Californian manufacturer of semi-conductor equipment Applied Materials is in the last stages of setting up a global treasury centre that incorporates its Asian operations. The project which was started in February this year is about 90% accomplished and should be completed next month. Applied Materials has spent 10 months consolidating banking relationships, tightening up approval processes, improving reporting and centralizing the responsibility for the company's balance sheet in Asia.
The process was started a year ago when the company's senior treasury manager, Robin Easton, decided it was time to get more control over the company's finances in the region. His impetus came from looking at other multinational companies that have successfully centralized their Asian treasury operations such as Bectel, Arco Gas and other tech companies like Cisco and Microsoft. A trend that has been driven by a need for greater visibility.
"Once we took a good look at our operations in Asia we realised that our structure was tired and out of date," says Easton. "We had no regular visibility or control over our Asian-based accounts and in most cases we were unaware of our position on any given day. We also had too many local bank accounts and we were not utilizing our relationship with Citibank as much as we could. We were leaving millions of dollars in banks that were rated lower than what is stipulated in our own corporate guidelines."
Easton says the first step was to eradicate local banking relationships in most markets, except those where it is still a requirement to hold a local bank account for some reason, such as China and Taiwan. "We have kept these accounts to comply with local requirements but they are funded on a daily basis and have negligible ongoing balances."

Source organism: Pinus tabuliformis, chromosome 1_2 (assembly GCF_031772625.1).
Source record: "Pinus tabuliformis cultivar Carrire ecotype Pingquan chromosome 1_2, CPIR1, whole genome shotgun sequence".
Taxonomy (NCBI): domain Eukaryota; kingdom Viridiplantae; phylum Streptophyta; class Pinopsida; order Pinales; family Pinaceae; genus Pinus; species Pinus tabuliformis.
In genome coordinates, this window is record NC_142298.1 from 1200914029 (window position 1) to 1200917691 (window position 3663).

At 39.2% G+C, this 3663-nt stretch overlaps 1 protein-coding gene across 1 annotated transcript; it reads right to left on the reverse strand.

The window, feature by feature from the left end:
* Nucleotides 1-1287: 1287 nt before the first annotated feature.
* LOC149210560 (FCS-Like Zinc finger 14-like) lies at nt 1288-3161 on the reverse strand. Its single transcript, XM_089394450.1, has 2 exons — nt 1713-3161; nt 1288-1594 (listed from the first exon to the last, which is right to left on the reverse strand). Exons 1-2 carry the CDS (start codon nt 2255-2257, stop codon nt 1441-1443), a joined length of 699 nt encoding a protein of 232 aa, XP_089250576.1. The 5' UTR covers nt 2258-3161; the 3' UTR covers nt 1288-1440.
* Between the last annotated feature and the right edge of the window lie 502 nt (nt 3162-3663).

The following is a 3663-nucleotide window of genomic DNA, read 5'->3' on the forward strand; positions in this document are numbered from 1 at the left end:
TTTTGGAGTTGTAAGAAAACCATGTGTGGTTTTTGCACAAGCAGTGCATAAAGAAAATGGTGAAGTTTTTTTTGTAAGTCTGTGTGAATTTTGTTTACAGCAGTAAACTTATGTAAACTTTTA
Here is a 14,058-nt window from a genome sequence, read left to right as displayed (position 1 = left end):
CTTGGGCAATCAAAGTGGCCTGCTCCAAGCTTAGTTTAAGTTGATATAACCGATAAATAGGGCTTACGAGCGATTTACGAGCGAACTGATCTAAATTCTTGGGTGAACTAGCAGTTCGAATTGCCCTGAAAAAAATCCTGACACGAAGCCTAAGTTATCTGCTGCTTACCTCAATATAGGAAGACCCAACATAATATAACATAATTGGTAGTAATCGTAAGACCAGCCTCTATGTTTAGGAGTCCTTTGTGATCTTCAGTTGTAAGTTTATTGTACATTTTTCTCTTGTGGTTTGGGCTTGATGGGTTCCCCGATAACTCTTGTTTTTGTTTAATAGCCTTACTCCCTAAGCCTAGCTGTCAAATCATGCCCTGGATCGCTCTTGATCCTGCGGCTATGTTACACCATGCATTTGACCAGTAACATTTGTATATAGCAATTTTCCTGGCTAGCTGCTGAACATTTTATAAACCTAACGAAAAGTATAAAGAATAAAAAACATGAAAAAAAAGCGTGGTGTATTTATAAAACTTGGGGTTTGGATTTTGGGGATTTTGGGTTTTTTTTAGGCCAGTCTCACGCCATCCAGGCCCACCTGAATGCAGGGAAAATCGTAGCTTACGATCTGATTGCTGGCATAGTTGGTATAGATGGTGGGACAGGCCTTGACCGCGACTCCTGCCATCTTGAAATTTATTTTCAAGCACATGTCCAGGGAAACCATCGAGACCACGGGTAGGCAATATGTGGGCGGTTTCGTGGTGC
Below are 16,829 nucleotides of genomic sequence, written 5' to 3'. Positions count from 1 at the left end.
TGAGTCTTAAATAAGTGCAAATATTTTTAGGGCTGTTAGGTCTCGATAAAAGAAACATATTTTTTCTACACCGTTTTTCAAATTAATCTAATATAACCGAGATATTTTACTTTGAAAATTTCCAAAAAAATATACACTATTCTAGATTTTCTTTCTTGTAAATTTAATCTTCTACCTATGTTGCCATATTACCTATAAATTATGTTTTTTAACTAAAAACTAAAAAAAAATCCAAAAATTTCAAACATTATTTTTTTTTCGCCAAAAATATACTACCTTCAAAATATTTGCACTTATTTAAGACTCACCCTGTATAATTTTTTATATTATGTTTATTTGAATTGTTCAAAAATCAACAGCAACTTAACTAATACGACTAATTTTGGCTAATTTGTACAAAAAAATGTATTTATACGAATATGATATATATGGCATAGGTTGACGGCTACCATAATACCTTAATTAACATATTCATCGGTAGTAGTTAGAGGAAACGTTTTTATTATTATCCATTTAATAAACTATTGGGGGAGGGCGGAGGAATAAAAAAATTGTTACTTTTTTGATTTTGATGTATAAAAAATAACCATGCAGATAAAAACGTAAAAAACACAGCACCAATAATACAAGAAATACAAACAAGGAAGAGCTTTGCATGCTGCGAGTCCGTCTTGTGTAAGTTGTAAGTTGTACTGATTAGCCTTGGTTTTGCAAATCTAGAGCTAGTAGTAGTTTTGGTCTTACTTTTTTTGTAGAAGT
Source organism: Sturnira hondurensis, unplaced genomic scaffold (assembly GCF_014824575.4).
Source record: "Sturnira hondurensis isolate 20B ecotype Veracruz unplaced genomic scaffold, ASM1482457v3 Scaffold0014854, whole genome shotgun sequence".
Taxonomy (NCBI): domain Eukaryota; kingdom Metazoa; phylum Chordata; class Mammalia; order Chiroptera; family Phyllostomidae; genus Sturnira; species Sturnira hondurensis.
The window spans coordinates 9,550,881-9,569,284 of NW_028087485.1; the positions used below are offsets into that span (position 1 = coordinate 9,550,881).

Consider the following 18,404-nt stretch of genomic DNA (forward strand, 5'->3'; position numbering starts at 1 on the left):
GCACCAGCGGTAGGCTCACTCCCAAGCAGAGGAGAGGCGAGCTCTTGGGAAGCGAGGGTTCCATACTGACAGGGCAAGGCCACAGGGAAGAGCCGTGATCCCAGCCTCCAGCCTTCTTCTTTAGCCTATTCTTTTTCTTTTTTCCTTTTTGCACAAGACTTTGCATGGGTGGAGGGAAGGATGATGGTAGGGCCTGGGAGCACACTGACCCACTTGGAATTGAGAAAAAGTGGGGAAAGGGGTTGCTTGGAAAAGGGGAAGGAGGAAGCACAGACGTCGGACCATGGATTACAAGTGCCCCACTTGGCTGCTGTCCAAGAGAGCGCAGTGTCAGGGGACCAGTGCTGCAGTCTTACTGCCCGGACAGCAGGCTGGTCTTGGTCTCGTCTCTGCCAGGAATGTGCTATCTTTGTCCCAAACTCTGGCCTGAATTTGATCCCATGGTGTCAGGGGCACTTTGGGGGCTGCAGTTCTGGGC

Banking activities in all other countries are handled by Citibank, building on a relationship that the company has had with the US bank for many years. Easton says he keeps an eye on what is happening in the region through Citibank's online banking platform, CitiDirect. "With this system we have set different access levels for our staff and we have centralized the handling of exceptional payments by requiring that any payments above $10,000 are approved by the head office in Santa Clara. We have our hands more firmly on the purse strings."
Easton is hesitant to estimate exactly how much money the centralized system is saving his company. He says bank charges, though more transparent, have remained static and there have been few savings on personnel, particularly because it now takes more people at head office to monitor and control the company's global liquidity position.
"Where we have experienced savings is in our investment returns. In the past we had a lot of money sitting in local bank accounts earning zero interest, but now we are able to use that capital more effectively."
All that is left to do to complete the global treasury centre process is to dismantle the old infrastructure, says Easton. "Every one of our Asian offices now has a Citibank-centric solution that has been implemented and tested. We are now tidying up the loose ends such as removing unnecessary signatures on old Citibank accounts. This should all be done within the next month."